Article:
“ESPN is about sports. ESPN is not a political organization.” — ESPN president John Skipper
This has led to me seeing variations of the phrase “politics has no place in sports” plastered all over social media.
If only this were true.
In 2005, the United States Congress held hearings about doping in baseball. Top players testified. Jose Canseco famously admitted to using steroids in the past. Mark McGwire, feeling as though he’d be vilified either way, famously said “I’m not here to talk about the past.”
In 1972 at the Munich Olympics, 11 Israeli athletes and a German police officer were killed by a secular Palestinian terrorist group. They were aided by German neo-Nazis.
In 2015, a movie titled Concussion was made based on a 2009 GQ exposeabout the NFL trying to suppress a forensic pathologist’s research on brain degeneration due to chronic trauma that football players sustain.
In 1991, the Baseball Hall of Fame voted Pete Rose to be permanently ineligible for induction, after he agreed in 1989 to a permanent ineligibility from baseball due to betting on games while he was a player and manager of the Cincinnati Reds. Rose is the all-time MLB leader in hits, games played, at-bats, and singles.
In 2017, TV deals kick in for the Big Ten conference from which athletic departments will reportedly get payouts of $43 million in 2017–2018. Most schools the U.S. don’t profit from athletics and siphon off money from academic budgets to keep pace. College athletes, even at schools that doprofit, are not paid for their work.
If your response to neo-Nazi rallies or domestic terror attacks is to say something like “love conquers hate” or “hate never wins,” please pause and challenge yourself to dig a little deeper into what those words means.
If you criticize people who praise Nazi-punching or antifa or black bloc for defensive acts of violence and say things like “violence is never the answer” or “hate is hate,” please stop and consider more nuance.
And if you are a white person and have the nerve to point out to black people that Martin Luther King Jr. promoted nonviolence, for the love of God, please just stop.
These seemingly well-meaning slogans don’t address the severity and prevalence of everything that falls under “hate” and “violence.”
Warning: Contains Spider-Man: Homecoming spoilers, and, yes, I know I’m still being a huge dork about this particular aspect of the Marvel Cinematic Universe. But I will complain about it until Marvel hires me as a consultant, so buckle in, friends.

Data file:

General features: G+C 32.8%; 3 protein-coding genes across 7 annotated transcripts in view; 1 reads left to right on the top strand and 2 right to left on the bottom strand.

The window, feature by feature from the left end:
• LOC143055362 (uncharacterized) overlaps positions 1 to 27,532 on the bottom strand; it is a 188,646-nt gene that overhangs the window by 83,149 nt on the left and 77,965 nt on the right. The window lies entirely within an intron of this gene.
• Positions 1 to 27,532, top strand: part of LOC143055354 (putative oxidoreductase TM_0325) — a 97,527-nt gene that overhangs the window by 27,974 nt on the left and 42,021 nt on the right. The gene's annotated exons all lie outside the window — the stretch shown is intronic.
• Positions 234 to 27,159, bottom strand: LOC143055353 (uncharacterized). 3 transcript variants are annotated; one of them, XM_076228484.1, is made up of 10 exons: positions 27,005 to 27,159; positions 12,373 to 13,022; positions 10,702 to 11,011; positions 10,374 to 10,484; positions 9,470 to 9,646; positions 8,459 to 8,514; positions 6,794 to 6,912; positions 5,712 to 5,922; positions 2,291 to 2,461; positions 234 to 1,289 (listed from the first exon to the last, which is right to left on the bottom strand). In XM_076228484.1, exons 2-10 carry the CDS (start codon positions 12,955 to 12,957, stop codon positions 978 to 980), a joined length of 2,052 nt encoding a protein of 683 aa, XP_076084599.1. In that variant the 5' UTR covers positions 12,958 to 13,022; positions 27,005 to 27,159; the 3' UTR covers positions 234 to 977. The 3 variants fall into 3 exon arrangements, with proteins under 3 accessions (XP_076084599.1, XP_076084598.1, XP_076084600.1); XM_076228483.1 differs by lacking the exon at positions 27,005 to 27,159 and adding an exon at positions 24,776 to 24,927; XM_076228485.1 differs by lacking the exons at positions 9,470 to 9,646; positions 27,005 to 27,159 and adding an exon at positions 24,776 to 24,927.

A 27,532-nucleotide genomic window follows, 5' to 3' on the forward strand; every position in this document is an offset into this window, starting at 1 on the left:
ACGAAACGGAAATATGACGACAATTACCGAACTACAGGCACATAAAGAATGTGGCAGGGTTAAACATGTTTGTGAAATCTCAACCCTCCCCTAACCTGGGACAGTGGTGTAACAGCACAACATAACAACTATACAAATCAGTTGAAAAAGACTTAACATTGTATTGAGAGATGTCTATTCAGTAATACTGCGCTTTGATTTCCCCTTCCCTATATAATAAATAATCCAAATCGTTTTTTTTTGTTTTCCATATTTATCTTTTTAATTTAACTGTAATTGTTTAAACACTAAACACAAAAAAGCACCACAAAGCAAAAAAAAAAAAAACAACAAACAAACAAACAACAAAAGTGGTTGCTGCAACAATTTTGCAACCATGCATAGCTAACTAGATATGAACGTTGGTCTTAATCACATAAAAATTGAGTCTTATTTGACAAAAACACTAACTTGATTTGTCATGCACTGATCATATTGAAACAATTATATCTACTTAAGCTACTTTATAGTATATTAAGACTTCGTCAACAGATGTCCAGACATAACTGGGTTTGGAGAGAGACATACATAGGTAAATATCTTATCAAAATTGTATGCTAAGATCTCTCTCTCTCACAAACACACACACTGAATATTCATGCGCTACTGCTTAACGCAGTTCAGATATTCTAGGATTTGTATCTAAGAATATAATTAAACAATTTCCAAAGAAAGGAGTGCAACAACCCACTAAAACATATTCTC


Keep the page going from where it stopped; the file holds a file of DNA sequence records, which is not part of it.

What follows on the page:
This will probably make more sense if you know two things. (1) I think the UN is a relatively useless institution in the 21st century, because it was designed to deal with Germany and Japan in the aftermath of WWII and uses a mostly out-dated concept of the nation-state (thanks, transnational capitalism!) as the basis for operation; (2) I thought Captain America: Civil War was lame, but I wrote a piece on how its use of the UN inadvertently critiqued it in an interesting way.
I still want to know if he got a new backpack.
I enjoyed Spider-Man: Homecoming a lot more than I thought I would. For one, it was fun. It felt like a comic book movie and not another male revenge fantasy (someone I love died and/or was a brainwashed assassin for 70 years, let me lash out because I don’t know how to have feelings–Tony, Zemo, T’Challa, and Steve all had the same story line in Civil War and only T’Challa had a redemption arc) or a thinly veiled generic action movie (okay, fine, the airport scene was cool). For another, Peter Parker wasn’t angsty or brooding beyond typical awkward, teenage, how-do-I-talk-to-girls angst.
Denver Post columnist Terry Frei got fired for tweeting: “Nothing specifically personal, but I am very uncomfortable with a Japanese driver winning the Indianapolis 500 during Memorial Day weekend.”
- The use of atomic bombs that destroyed tens of thousands of Japanese people should make you uncomfortable, so maybe don’t say things like this.
- Frei made it personal by referring to a specific person.
- The thing that insensitive bigots don’t understand is that they seem to think this is all about personal offenses and sensitive snowflakes, which means they clearly don’t get it. It is systemic, institutional, structural injustices that screw over women, minorities, the poor–through policy and social practices. It’s about unfair, degrading treatment of entire groups of people based on some relatively arbitrary identity marker. It’s not personal sensitivity.
2017/8/17: An updated version of this piece appears on medium.com.
Donald Trump clearly doesn’t care about governing or know anything about governing. He has never given any indication that he did. Vague statements in his campaign didn’t magically turn into knowledge after the election.